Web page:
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Turbotax 2010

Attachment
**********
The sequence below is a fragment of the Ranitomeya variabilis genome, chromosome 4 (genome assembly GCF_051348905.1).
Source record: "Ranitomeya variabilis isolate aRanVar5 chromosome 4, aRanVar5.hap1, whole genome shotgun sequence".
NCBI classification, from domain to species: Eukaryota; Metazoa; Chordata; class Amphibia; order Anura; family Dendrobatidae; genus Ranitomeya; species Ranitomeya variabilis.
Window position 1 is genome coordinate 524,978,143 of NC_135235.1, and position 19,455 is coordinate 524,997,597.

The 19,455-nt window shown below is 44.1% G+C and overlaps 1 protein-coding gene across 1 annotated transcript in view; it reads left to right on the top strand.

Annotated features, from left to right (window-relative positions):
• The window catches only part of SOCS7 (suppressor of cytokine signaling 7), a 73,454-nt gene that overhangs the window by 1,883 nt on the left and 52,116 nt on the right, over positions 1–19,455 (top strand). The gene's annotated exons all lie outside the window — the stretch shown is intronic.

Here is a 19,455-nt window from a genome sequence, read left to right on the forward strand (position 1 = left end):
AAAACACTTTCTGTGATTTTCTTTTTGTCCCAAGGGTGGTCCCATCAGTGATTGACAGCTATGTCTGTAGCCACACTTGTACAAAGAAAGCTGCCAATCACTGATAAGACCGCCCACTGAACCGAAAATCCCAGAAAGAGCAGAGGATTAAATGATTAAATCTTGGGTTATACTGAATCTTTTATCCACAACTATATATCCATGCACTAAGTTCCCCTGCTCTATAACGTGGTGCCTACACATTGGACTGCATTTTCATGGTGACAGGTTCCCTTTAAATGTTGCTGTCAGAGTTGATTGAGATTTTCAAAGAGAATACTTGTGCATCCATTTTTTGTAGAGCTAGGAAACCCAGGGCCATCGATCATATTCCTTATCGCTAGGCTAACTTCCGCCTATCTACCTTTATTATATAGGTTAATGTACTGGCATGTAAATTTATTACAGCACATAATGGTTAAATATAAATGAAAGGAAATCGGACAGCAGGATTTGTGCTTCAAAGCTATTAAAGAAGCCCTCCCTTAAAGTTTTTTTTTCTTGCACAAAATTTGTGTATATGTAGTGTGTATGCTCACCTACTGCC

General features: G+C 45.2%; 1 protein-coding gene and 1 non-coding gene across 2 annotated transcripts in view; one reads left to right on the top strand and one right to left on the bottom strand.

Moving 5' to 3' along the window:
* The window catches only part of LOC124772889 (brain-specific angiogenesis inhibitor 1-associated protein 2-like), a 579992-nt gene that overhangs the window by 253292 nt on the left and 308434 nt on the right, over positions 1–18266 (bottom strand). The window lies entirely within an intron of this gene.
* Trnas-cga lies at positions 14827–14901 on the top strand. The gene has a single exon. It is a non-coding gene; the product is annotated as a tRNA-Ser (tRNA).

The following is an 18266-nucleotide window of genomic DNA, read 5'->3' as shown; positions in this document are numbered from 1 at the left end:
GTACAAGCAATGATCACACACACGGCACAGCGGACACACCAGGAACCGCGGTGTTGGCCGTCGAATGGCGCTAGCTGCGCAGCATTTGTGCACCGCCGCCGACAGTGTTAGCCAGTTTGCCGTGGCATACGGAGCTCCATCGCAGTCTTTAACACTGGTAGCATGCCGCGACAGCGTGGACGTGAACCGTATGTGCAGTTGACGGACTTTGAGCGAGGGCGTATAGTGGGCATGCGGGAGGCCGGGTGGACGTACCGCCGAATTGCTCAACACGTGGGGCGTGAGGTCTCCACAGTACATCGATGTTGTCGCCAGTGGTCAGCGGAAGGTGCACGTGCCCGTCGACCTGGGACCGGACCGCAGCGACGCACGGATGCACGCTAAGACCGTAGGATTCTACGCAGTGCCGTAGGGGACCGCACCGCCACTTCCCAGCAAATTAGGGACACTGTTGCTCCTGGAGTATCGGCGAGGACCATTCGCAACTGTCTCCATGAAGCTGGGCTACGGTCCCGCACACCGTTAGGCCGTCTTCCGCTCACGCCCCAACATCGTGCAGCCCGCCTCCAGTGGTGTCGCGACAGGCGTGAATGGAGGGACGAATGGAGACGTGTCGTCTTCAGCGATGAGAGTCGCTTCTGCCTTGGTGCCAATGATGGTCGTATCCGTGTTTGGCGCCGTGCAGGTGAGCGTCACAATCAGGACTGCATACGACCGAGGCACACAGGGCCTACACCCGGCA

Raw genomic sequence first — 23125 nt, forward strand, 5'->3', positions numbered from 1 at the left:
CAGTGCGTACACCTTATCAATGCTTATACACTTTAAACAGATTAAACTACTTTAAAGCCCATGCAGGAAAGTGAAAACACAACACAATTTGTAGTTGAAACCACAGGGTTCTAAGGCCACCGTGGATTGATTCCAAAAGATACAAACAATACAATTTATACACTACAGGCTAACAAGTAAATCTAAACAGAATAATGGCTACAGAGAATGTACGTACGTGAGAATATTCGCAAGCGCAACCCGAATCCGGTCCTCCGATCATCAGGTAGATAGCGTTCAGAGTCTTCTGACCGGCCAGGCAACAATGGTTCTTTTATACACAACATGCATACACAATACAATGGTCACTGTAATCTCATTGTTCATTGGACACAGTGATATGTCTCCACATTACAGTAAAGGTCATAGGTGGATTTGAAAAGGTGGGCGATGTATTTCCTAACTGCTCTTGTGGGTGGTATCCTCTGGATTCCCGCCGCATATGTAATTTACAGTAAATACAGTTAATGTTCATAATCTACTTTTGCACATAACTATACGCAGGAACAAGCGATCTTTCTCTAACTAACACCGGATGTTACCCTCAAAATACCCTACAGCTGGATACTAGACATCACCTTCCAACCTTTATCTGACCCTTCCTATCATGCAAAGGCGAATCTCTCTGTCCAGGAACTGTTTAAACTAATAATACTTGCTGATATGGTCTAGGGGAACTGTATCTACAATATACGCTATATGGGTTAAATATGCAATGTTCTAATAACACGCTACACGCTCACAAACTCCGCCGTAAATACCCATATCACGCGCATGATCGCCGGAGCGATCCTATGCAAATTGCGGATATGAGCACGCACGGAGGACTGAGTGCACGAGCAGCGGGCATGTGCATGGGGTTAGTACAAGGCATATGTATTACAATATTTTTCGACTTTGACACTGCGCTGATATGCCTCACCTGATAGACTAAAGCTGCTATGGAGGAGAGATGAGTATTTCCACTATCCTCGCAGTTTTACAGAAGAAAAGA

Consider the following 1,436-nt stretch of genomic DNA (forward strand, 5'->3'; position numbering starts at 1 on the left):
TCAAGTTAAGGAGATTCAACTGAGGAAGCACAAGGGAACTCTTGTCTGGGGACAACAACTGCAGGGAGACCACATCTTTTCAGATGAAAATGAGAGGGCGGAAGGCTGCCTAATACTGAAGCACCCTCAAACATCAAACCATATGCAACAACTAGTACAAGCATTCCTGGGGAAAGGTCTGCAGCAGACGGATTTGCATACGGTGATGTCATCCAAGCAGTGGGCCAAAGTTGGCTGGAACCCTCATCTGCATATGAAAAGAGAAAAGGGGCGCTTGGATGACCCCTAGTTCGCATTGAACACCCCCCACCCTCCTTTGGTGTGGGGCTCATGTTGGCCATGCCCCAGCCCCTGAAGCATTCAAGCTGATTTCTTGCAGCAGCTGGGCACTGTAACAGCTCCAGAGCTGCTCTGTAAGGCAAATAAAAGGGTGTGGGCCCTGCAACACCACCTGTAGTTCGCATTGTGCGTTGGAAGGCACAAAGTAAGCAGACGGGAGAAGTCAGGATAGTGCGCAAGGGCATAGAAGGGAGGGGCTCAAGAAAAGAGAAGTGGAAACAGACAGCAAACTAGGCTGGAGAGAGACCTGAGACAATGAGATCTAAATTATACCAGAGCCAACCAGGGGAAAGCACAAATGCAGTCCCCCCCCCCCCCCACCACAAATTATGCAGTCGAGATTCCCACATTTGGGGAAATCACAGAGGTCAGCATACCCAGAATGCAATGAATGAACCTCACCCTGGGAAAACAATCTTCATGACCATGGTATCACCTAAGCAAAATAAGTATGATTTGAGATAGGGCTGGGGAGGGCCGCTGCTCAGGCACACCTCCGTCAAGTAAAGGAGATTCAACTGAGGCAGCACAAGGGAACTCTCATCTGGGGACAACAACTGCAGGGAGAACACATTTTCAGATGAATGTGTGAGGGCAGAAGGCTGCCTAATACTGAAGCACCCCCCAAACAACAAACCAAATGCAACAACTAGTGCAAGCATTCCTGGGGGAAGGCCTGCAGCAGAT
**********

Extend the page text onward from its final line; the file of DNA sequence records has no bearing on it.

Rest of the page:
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Turbotax 2010